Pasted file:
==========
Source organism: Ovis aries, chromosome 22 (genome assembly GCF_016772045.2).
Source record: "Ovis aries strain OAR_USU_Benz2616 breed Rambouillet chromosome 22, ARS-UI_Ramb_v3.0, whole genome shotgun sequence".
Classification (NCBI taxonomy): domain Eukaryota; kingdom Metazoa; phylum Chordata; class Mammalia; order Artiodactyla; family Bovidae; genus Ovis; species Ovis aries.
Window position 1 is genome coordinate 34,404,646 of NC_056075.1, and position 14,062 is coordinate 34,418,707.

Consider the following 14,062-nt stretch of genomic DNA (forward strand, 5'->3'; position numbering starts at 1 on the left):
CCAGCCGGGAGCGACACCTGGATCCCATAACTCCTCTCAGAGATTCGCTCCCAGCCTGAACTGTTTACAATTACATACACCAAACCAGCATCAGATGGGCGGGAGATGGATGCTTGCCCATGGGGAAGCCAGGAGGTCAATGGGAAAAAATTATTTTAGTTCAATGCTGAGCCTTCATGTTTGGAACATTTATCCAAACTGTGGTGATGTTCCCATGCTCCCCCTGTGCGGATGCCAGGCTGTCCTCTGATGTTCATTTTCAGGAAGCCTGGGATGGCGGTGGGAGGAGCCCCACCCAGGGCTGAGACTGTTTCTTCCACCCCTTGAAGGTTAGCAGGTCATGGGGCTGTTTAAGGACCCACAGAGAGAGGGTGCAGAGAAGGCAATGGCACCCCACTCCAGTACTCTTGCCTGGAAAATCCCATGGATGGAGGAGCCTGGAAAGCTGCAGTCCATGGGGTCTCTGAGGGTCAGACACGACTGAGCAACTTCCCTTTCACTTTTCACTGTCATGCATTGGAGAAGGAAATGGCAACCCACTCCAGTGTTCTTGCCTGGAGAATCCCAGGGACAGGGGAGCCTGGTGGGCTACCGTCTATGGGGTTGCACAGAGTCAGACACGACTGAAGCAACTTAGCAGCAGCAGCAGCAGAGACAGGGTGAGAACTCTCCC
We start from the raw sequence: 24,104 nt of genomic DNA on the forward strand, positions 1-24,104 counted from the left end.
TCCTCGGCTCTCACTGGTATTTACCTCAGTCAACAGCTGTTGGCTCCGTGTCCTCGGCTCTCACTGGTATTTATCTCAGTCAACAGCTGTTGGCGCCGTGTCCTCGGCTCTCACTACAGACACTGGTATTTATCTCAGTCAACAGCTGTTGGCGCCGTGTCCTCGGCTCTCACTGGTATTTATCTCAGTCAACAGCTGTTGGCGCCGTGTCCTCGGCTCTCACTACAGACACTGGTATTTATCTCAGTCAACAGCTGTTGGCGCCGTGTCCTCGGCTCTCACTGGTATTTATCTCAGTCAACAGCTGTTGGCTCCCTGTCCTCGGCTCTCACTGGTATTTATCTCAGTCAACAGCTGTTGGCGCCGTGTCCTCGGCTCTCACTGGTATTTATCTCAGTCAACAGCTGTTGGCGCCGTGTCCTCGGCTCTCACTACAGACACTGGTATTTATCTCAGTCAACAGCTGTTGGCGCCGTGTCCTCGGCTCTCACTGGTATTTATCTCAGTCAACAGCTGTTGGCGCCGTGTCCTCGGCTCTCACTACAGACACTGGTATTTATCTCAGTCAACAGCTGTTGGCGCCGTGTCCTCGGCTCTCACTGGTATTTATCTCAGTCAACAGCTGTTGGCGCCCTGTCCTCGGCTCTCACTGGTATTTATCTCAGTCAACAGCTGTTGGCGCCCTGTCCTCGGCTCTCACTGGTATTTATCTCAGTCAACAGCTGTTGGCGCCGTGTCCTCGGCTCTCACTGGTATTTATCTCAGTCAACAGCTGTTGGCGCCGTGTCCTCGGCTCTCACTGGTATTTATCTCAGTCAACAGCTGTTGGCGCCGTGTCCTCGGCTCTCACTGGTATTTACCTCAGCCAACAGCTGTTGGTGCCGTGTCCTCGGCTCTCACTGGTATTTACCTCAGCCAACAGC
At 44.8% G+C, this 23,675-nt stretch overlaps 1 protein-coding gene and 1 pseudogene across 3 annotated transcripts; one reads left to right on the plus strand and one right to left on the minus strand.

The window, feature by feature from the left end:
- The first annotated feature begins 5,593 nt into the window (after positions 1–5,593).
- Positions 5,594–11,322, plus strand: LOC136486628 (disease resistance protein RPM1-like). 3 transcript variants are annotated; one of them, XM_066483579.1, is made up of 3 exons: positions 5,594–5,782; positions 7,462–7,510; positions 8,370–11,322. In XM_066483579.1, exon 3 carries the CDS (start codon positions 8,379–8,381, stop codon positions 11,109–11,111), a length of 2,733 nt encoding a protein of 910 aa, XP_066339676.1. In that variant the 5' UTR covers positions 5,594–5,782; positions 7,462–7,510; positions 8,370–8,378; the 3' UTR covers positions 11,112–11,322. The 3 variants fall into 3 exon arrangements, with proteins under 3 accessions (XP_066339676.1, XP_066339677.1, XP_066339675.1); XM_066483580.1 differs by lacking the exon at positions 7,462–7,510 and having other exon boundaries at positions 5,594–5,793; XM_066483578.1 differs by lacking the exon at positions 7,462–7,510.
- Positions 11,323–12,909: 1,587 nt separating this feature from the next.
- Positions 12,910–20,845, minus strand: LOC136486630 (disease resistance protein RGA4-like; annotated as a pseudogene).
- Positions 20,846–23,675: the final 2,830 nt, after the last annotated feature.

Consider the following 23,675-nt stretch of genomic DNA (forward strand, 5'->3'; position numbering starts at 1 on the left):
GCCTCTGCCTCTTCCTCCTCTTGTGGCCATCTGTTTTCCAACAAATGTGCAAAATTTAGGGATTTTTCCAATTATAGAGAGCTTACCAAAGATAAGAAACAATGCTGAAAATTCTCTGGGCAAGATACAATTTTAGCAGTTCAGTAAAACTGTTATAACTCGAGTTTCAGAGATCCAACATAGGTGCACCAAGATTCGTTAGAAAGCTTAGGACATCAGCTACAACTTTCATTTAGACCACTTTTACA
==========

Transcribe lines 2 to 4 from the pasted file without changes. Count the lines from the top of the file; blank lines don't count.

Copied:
Source record: "Ovis aries strain OAR_USU_Benz2616 breed Rambouillet chromosome 22, ARS-UI_Ramb_v3.0, whole genome shotgun sequence".
Classification (NCBI taxonomy): domain Eukaryota; kingdom Metazoa; phylum Chordata; class Mammalia; order Artiodactyla; family Bovidae; genus Ovis; species Ovis aries.
Window position 1 is genome coordinate 34,404,646 of NC_056075.1, and position 14,062 is coordinate 34,418,707.